"[It appears that the Book of Mormon] had no place in the New World whatsoever.... [It] just doesn't seem to fit anything ... in anthropology [or] history.... It seems misplaced" (endnote 20, continuing from endnote 19 in Part 2).

"The first myth that we need to eliminate is that Book of Mormon archaeology exists. Titles on books full of archaeological half-truths, dilettante on the peripheries of American archaeology calling themselves Book of Mormon archaeologists regardless of their education, and a Department of Archaeology at BYU devoted to the production of Book of Mormon archaeologists do not insure that Book of Mormon archaeology really exists" (endnote 21).

"What I would say to you is there is no archeological proof of the Book of Mormon. You can look all you want. And there's been a lot of speculation about it. There've been books written by Mormon scholars saying that 'this event took place here' or 'this event took place here.' But that's entirely speculative. There is absolutely no archeological evidence that you can tie directly to events that took place" (endnote 22).

"Now, I'm an archeologist, and I work in Mexico where some people think that the events occurred. So a lot of Mormons ask me every week if I find any evidence. And I tell them, 'No.' ... The question of how to translate what the Book says in terms of real evidence that we can grab in our hands, archeologically, is still a huge problem" (endnote 23).

Keep in mind that all of these are practicing Mormons who are professional Book of Mormon archeologists!

B. What non-Mormon archeologists say.

Earlier we read from the Smithsonian Institution's statement "The Bible as History." We saw that archaeology confirms much of the Bible and that professional archeologists use the Bible in their work. The Smithsonian also has a "STATEMENT REGARDING THE BOOK OF MORMON." This statement can be requested at the same address. Every one of the statements are damaging to the reliability of the Book of Mormon. Here is the first of eight statements: "The Smithsonian Institution has never used the Book of Mormon in any way as a scientific guide. Smithsonian archeologists see no direct connection between the archeology of the New World and the subject matter of the book."

In 1989, Michael Ammons wrote to the National Geographic Society requesting information on the Book of Mormon and archaeology. The Society replied in a letter dated April 26, 1989:

"Neither the Society nor any other institution of equal prestige has ever used the Book of Mormon in locating archaeological sites. Although many Mormon sources claim that the Book of Mormon has been substantiated by archaeological findings, this claim has not been verified scientifically."

Also in 1989, Linda Hansen wrote to the Department of Archaeology at Boston University with a similar request. In a reply letter dated April 5, 1989, Julie Hansen of the department responded:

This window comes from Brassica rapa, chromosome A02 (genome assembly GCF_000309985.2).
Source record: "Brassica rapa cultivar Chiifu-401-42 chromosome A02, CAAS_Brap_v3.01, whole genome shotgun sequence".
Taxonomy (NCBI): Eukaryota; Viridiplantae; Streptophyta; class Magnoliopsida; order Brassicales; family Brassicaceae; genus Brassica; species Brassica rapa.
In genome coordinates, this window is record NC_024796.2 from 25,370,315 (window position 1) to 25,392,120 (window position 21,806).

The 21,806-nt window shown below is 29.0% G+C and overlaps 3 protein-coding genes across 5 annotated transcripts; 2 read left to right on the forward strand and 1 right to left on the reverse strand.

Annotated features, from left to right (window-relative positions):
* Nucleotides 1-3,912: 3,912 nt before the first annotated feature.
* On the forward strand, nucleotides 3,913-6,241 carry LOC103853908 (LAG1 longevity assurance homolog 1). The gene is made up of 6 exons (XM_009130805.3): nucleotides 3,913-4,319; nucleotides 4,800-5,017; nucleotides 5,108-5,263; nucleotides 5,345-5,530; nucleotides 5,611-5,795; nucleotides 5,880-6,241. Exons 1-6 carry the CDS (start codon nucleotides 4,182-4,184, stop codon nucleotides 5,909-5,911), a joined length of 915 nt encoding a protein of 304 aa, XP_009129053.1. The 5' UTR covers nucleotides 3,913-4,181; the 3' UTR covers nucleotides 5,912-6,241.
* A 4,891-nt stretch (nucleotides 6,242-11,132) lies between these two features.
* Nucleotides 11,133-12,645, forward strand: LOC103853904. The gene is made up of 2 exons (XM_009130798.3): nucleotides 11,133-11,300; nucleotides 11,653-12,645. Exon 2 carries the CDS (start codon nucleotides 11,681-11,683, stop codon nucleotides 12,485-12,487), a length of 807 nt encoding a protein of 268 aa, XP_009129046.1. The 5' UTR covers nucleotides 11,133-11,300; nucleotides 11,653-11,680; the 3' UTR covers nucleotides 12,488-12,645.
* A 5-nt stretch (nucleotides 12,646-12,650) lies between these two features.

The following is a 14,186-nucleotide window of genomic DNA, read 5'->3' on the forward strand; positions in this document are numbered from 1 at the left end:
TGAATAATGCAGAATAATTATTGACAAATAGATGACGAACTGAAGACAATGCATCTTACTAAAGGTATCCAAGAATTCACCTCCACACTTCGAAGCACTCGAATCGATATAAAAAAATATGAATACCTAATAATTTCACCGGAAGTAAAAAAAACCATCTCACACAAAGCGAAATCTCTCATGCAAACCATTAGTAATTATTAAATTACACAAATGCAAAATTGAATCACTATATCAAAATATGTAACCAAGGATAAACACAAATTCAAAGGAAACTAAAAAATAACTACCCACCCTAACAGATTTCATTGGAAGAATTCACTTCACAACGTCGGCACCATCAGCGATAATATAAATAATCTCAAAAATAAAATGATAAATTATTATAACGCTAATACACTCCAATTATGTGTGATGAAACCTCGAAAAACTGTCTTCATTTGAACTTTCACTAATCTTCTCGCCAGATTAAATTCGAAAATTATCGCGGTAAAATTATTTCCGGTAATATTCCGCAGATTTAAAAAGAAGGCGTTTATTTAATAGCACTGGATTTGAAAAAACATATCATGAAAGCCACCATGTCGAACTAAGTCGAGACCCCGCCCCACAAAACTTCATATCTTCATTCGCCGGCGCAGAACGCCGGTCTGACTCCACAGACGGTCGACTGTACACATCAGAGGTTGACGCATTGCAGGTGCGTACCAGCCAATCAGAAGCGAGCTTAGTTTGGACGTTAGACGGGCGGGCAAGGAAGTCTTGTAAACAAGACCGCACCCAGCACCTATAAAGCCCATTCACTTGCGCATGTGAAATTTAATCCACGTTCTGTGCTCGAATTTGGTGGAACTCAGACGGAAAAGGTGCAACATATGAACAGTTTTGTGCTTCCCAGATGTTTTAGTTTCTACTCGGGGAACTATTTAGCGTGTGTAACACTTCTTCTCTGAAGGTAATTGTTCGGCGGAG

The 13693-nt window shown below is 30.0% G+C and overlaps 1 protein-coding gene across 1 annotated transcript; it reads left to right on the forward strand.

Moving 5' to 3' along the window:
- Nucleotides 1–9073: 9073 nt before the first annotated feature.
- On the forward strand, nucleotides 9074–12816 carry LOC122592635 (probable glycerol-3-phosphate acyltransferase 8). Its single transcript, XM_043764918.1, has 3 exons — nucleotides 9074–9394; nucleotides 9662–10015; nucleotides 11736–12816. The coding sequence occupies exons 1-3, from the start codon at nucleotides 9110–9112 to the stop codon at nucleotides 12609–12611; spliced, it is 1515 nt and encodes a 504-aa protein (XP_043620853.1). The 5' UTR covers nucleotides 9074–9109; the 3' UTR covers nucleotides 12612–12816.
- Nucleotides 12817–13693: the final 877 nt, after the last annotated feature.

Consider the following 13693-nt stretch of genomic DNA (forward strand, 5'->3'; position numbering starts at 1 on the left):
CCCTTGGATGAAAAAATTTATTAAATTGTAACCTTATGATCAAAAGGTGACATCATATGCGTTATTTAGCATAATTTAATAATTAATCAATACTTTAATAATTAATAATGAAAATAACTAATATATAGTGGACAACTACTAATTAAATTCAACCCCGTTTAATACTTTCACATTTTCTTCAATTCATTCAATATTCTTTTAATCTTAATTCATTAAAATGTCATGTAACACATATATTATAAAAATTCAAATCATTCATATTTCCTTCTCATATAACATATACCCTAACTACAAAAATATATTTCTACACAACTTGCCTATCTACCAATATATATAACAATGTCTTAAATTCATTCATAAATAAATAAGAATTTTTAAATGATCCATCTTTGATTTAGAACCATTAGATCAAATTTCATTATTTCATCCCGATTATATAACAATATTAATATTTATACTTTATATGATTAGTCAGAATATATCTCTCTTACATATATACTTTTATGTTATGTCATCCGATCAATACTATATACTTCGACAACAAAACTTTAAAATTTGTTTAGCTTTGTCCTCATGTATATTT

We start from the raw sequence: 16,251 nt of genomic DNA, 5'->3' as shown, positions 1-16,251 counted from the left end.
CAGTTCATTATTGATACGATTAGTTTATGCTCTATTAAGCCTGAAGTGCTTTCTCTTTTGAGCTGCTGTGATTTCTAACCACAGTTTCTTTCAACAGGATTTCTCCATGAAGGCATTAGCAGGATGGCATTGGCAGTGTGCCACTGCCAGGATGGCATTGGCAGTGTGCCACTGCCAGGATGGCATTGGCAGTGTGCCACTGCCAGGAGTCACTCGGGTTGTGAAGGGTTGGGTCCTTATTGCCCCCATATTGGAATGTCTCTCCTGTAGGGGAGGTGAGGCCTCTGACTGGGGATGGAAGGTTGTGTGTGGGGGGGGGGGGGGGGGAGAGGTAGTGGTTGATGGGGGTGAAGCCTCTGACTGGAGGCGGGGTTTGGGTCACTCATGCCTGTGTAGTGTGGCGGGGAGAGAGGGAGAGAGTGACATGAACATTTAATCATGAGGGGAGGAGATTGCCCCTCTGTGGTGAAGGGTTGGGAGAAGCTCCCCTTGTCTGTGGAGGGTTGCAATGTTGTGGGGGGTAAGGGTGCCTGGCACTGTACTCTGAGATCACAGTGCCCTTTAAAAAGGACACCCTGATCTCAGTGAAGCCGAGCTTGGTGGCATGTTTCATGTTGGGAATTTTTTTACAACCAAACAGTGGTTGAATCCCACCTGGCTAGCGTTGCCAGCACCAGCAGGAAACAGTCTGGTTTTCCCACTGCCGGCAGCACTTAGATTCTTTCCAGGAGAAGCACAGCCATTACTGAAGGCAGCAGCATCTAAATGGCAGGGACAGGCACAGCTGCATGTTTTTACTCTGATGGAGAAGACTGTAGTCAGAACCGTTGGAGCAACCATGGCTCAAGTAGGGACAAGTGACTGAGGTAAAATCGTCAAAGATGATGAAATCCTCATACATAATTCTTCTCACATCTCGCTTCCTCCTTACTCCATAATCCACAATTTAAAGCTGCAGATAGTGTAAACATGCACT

"The Archaeological Institute of America has never used the Book of Mormon as a scientific guide in locating historic ruins on the Western Hemisphere.... Over the past 30 years The New World Archaeological Foundation, located at Brigham Young University in Provo, Utah, has conducted numerous scientific excavations in Mesoamerica, originally with a view to confirming the claims in the Book of Mormon. They have discovered no evidence that supports the Book of Mormon in any way. Nonetheless, they have published in full detail the results of their excavations in Papers of the New World Archaeological Foundation, Volumes 1-55, 1959 and following.... They are accepted by the Archaeological Institute of America and the Society of American Archaeologists as legitimate scientific investigations and the New World Archaeological Foundation is to be commended for publishing the results of their work that essentially refutes the basic beliefs of the Mormon Church on which the Foundation is based" (endnote 24).

Therefore, there is a consensus from professional archaeologists, Mormon and non-Mormon alike, that there is no specific confirmation of the Book of Mormon from archaeology.

2. The lack of archaeological evidence is sometimes damaging.

A) The Book of Mormon claims that the ancient inhabitants spoke and wrote in "Reformed Egyptian" and Hebrew (endnote 25). If this were the case, we would expect to find artifacts with writings in these languages. However, the Smithsonian's eighth statement regarding the Book of Mormon says:

"Reports of findings of ancient Egyptian, Hebrew, and other Old World writings in the New World in pre-Columbian contexts have frequently appeared in newspapers, magazines, and sensational books. None of these claims has stood up to examination by reputable scholars. No inscriptions using Old World forms of writing have been shown to have occurred in any part of the Americas before 1492 except for a few Norse rune stones which have been found in Greenland."

B) The Book of Mormon states that the two peoples mentioned (Nephites and Lamanites) had Jewish beliefs that became Christian when the resurrected Christ appeared to them. However, there is no evidence that the ancient inhabitants in the Americas had either Jewish or Christian beliefs.